The Race Where Race Didn't Matter

May 6, 2015
Originally published on May 6, 2015 3:59 pm

The Staten Island prosecutor who was at the heart of the investigation into the death of Eric Garner at police hands last year was overwhelmingly elected to Congress on Tuesday night.

In the special election in New York's 11th District to replace disgraced former Rep. Michael Grimm, R-N.Y., Republican District Attorney Daniel Donovan cruised to a nearly 20-point win over the Democratic nominee, New York City Councilman Vincent Gentile.

Donovan was the heavy favorite in the GOP-leaning district, despite the controversy that surrounded him after the death of Garner, the 43-year-old African-American man who died last July in a police chokehold. Garner was under suspicion of selling loose cigarettes.

His death was captured on video and added to the tension across the country after deadly standoffs between police and black men in Ferguson, Mo., and Cleveland (and, since then, Baltimore this past month). Donovan impaneled the grand jury that ultimately declined to press charges against the police officers in the incident. Protests and riots in New York City and beyond followed after the decision.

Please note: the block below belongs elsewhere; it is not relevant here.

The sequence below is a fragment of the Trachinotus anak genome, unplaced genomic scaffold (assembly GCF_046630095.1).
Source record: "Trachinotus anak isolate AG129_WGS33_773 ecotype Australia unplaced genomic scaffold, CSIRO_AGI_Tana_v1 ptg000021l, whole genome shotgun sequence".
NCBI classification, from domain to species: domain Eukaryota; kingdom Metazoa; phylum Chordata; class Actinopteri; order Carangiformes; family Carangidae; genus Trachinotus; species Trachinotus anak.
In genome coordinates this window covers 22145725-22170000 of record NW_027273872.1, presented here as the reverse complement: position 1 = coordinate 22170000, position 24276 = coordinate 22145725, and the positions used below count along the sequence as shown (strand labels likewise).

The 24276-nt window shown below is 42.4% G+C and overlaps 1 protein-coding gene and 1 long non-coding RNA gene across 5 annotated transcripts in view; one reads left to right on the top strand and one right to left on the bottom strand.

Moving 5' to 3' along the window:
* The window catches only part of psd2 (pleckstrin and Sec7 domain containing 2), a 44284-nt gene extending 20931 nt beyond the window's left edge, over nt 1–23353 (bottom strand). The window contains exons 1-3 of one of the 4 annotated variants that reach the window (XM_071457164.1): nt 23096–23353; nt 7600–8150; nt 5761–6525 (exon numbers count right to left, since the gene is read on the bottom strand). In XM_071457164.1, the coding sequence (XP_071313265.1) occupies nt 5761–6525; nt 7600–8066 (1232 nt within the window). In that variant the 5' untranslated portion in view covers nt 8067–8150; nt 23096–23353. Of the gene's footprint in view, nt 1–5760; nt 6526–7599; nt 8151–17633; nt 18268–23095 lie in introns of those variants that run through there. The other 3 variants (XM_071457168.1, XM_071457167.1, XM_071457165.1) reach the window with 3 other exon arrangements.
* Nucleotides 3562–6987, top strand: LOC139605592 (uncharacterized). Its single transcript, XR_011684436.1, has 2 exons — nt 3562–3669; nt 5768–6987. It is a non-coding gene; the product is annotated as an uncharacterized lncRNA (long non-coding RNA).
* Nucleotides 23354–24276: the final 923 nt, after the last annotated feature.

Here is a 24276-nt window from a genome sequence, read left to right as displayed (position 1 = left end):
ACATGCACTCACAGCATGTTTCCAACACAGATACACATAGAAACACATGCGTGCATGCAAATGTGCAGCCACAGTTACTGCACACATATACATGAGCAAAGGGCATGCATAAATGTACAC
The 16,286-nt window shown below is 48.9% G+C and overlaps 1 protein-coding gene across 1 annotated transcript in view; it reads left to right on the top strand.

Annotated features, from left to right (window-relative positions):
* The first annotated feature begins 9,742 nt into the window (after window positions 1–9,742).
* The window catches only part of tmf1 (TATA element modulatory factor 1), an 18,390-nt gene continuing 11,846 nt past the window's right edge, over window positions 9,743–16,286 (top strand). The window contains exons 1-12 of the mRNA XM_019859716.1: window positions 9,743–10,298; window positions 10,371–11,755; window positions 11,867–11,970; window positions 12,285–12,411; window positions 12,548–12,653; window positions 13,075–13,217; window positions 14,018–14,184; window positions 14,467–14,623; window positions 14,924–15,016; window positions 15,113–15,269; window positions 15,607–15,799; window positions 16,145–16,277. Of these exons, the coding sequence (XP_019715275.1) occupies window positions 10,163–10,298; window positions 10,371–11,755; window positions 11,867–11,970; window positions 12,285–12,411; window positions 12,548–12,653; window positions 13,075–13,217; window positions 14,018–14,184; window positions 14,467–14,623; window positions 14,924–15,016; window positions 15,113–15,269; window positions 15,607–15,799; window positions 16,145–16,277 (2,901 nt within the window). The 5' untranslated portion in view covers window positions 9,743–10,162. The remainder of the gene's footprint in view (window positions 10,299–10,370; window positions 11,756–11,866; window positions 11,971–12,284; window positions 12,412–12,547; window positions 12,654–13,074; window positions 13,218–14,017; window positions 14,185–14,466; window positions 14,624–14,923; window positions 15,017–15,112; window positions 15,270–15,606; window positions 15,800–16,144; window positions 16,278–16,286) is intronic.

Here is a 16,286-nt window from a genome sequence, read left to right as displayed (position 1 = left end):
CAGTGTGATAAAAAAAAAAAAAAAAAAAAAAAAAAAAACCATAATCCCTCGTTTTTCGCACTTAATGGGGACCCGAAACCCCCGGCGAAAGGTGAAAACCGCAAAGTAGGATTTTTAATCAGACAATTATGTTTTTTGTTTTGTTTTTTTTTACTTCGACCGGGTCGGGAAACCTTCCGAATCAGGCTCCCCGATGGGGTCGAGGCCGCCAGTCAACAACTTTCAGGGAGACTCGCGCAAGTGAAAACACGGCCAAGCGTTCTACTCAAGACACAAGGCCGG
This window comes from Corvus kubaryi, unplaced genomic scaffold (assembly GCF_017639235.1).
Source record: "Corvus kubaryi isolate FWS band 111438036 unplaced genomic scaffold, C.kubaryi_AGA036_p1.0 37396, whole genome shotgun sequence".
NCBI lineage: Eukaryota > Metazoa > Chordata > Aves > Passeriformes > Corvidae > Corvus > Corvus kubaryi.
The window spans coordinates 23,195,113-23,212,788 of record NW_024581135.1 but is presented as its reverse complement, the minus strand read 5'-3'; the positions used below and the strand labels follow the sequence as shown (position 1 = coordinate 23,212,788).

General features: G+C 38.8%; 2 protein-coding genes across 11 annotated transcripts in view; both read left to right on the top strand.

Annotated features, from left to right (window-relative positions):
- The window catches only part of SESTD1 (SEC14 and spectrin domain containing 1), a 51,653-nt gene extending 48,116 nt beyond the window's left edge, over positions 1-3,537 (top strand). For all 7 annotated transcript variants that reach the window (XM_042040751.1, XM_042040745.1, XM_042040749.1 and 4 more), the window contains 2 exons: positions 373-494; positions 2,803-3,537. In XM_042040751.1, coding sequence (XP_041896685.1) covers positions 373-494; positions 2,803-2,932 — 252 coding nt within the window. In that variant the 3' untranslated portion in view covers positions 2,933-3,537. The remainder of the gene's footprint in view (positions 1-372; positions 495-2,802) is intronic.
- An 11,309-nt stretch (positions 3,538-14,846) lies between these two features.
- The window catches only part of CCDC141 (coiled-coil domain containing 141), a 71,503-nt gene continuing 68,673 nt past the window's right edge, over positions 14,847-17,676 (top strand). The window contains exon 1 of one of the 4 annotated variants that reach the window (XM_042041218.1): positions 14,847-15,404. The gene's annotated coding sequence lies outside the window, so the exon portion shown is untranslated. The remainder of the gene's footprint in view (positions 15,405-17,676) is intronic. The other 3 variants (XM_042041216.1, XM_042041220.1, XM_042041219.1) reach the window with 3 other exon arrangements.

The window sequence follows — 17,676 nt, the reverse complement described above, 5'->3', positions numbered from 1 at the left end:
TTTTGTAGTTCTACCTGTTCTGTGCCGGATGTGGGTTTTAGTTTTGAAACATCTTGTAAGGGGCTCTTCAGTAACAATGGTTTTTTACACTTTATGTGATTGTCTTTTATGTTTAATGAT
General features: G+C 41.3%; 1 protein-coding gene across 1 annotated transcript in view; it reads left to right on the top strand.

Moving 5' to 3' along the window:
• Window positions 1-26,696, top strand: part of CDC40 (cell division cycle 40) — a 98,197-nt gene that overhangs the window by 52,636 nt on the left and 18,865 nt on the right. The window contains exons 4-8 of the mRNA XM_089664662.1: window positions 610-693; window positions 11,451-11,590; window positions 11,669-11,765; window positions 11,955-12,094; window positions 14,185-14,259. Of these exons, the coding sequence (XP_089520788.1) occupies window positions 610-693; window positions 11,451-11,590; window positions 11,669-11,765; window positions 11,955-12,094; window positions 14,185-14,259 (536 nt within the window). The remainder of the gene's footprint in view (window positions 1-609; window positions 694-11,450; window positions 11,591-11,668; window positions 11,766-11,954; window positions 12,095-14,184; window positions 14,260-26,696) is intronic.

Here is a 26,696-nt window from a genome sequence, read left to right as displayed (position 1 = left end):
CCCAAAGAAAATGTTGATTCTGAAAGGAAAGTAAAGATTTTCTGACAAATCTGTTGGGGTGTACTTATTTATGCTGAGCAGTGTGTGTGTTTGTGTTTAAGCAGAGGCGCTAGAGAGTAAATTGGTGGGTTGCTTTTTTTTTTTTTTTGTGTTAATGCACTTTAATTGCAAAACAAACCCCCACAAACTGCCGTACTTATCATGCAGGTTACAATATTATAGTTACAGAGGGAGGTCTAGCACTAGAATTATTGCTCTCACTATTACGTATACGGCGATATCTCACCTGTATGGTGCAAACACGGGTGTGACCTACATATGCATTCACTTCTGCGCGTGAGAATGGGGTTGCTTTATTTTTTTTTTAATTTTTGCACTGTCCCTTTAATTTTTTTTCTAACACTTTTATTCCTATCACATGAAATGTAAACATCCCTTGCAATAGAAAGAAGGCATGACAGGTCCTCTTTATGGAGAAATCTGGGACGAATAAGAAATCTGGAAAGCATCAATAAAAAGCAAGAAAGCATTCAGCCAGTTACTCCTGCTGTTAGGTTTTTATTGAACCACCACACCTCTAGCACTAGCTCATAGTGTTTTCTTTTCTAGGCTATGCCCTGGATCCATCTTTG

Despite the controversy, Democrats didn't use the Garner case to attack Donovan. That's because in the working-class, police-heavy borough trying to leverage the case could have backfired. National Democrats didn't play in the special election, and Gentile was heavily outraised by Donovan.

Democrats have a glimmer of hope in trying to knock off Donovan during the regular 2016 general election, though, when they anticipate former New York Sen. Hillary Clinton will be atop the ticket. President Obama narrowly won the district, which includes all of Staten Island and a sliver of Brooklyn, in 2012. Four years earlier, Sen. John McCain, R-Ariz., won there.

The 11th district and Staten Island are the most conservative of the city's boroughs, and that's largely how Grimm — who was under a 20-count indictment last November for charges ranging from tax fraud to perjury — was still able to win re-election. He eventually pleaded guilty to one felony charge as part of a plea deal and resigned his House seat in January.

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